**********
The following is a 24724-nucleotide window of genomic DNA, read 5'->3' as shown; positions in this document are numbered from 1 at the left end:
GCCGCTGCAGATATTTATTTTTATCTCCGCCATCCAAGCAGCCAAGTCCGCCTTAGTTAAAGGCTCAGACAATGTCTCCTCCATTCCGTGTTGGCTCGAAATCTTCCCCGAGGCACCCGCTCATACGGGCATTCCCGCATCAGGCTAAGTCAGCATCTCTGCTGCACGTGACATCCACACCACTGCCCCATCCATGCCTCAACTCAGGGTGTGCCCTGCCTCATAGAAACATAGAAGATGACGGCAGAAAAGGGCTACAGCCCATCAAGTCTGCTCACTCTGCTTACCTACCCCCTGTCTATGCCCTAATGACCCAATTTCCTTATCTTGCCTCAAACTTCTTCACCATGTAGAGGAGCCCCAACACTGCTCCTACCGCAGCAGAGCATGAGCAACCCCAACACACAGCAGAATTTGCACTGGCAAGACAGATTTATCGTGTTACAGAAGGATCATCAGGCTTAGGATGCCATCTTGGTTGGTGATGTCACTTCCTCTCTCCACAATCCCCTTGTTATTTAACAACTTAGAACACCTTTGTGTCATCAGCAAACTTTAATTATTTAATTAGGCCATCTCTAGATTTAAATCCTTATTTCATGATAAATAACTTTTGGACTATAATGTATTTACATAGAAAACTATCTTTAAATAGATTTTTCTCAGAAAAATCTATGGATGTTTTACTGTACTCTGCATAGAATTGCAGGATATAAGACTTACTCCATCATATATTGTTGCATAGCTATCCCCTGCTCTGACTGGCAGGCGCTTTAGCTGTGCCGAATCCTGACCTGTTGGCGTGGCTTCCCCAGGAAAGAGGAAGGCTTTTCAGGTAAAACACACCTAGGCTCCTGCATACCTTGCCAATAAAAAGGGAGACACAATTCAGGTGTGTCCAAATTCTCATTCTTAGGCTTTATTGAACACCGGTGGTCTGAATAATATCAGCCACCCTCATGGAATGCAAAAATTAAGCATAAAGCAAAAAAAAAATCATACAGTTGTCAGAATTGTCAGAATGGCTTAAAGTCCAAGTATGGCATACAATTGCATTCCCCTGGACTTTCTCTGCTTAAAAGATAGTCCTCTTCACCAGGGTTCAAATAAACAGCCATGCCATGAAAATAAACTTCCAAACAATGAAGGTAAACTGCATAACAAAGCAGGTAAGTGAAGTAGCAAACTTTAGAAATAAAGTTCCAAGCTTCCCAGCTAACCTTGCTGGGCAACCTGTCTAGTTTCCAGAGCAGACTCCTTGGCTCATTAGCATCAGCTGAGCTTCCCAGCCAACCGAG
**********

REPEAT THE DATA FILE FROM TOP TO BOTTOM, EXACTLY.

The following is a 24724-nucleotide window of genomic DNA, read 5'->3' as shown; positions in this document are numbered from 1 at the left end:
GCCGCTGCAGATATTTATTTTTATCTCCGCCATCCAAGCAGCCAAGTCCGCCTTAGTTAAAGGCTCAGACAATGTCTCCTCCATTCCGTGTTGGCTCGAAATCTTCCCCGAGGCACCCGCTCATACGGGCATTCCCGCATCAGGCTAAGTCAGCATCTCTGCTGCACGTGACATCCACACCACTGCCCCATCCATGCCTCAACTCAGGGTGTGCCCTGCCTCATAGAAACATAGAAGATGACGGCAGAAAAGGGCTACAGCCCATCAAGTCTGCTCACTCTGCTTACCTACCCCCTGTCTATGCCCTAATGACCCAATTTCCTTATCTTGCCTCAAACTTCTTCACCATGTAGAGGAGCCCCAACACTGCTCCTACCGCAGCAGAGCATGAGCAACCCCAACACACAGCAGAATTTGCACTGGCAAGACAGATTTATCGTGTTACAGAAGGATCATCAGGCTTAGGATGCCATCTTGGTTGGTGATGTCACTTCCTCTCTCCACAATCCCCTTGTTATTTAACAACTTAGAACACCTTTGTGTCATCAGCAAACTTTAATTATTTAATTAGGCCATCTCTAGATTTAAATCCTTATTTCATGATAAATAACTTTTGGACTATAATGTATTTACATAGAAAACTATCTTTAAATAGATTTTTCTCAGAAAAATCTATGGATGTTTTACTGTACTCTGCATAGAATTGCAGGATATAAGACTTACTCCATCATATATTGTTGCATAGCTATCCCCTGCTCTGACTGGCAGGCGCTTTAGCTGTGCCGAATCCTGACCTGTTGGCGTGGCTTCCCCAGGAAAGAGGAAGGCTTTTCAGGTAAAACACACCTAGGCTCCTGCATACCTTGCCAATAAAAAGGGAGACACAATTCAGGTGTGTCCAAATTCTCATTCTTAGGCTTTATTGAACACCGGTGGTCTGAATAATATCAGCCACCCTCATGGAATGCAAAAATTAAGCATAAAGCAAAAAAAAAATCATACAGTTGTCAGAATTGTCAGAATGGCTTAAAGTCCAAGTATGGCATACAATTGCATTCCCCTGGACTTTCTCTGCTTAAAAGATAGTCCTCTTCACCAGGGTTCAAATAAACAGCCATGCCATGAAAATAAACTTCCAAACAATGAAGGTAAACTGCATAACAAAGCAGGTAAGTGAAGTAGCAAACTTTAGAAATAAAGTTCCAAGCTTCCCAGCTAACCTTGCTGGGCAACCTGTCTAGTTTCCAGAGCAGACTCCTTGGCTCATTAGCATCAGCTGAGCTTCCCAGCCAACCGAG